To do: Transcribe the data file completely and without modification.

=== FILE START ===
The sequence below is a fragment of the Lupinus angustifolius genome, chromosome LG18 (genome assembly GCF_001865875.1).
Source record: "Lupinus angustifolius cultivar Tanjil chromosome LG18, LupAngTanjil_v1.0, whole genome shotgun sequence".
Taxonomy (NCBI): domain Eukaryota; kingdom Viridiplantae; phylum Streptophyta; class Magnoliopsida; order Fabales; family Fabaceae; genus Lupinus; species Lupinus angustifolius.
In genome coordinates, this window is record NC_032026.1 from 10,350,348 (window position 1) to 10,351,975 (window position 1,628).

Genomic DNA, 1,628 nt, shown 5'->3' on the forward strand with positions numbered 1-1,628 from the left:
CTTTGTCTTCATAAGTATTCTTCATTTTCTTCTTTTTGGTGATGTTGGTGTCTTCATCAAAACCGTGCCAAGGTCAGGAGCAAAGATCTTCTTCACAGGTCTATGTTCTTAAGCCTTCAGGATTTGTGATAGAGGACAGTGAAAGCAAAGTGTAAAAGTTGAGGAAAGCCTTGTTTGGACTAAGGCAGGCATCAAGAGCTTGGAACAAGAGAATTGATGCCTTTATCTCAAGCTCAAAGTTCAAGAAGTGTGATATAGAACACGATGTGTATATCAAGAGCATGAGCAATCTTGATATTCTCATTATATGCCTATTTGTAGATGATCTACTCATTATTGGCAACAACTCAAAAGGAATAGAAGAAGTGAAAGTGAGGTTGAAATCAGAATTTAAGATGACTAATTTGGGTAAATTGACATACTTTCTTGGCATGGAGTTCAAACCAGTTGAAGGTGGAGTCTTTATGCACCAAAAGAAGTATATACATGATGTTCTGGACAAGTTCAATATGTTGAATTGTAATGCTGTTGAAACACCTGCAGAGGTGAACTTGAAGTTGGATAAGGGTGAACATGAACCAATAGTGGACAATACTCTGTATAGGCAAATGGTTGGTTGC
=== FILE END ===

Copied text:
The sequence below is a fragment of the Lupinus angustifolius genome, chromosome LG18 (genome assembly GCF_001865875.1).
Source record: "Lupinus angustifolius cultivar Tanjil chromosome LG18, LupAngTanjil_v1.0, whole genome shotgun sequence".
Taxonomy (NCBI): domain Eukaryota; kingdom Viridiplantae; phylum Streptophyta; class Magnoliopsida; order Fabales; family Fabaceae; genus Lupinus; species Lupinus angustifolius.
In genome coordinates, this window is record NC_032026.1 from 10,350,348 (window position 1) to 10,351,975 (window position 1,628).

Genomic DNA, 1,628 nt, shown 5'->3' on the forward strand with positions numbered 1-1,628 from the left:
CTTTGTCTTCATAAGTATTCTTCATTTTCTTCTTTTTGGTGATGTTGGTGTCTTCATCAAAACCGTGCCAAGGTCAGGAGCAAAGATCTTCTTCACAGGTCTATGTTCTTAAGCCTTCAGGATTTGTGATAGAGGACAGTGAAAGCAAAGTGTAAAAGTTGAGGAAAGCCTTGTTTGGACTAAGGCAGGCATCAAGAGCTTGGAACAAGAGAATTGATGCCTTTATCTCAAGCTCAAAGTTCAAGAAGTGTGATATAGAACACGATGTGTATATCAAGAGCATGAGCAATCTTGATATTCTCATTATATGCCTATTTGTAGATGATCTACTCATTATTGGCAACAACTCAAAAGGAATAGAAGAAGTGAAAGTGAGGTTGAAATCAGAATTTAAGATGACTAATTTGGGTAAATTGACATACTTTCTTGGCATGGAGTTCAAACCAGTTGAAGGTGGAGTCTTTATGCACCAAAAGAAGTATATACATGATGTTCTGGACAAGTTCAATATGTTGAATTGTAATGCTGTTGAAACACCTGCAGAGGTGAACTTGAAGTTGGATAAGGGTGAACATGAACCAATAGTGGACAATACTCTGTATAGGCAAATGGTTGGTTGC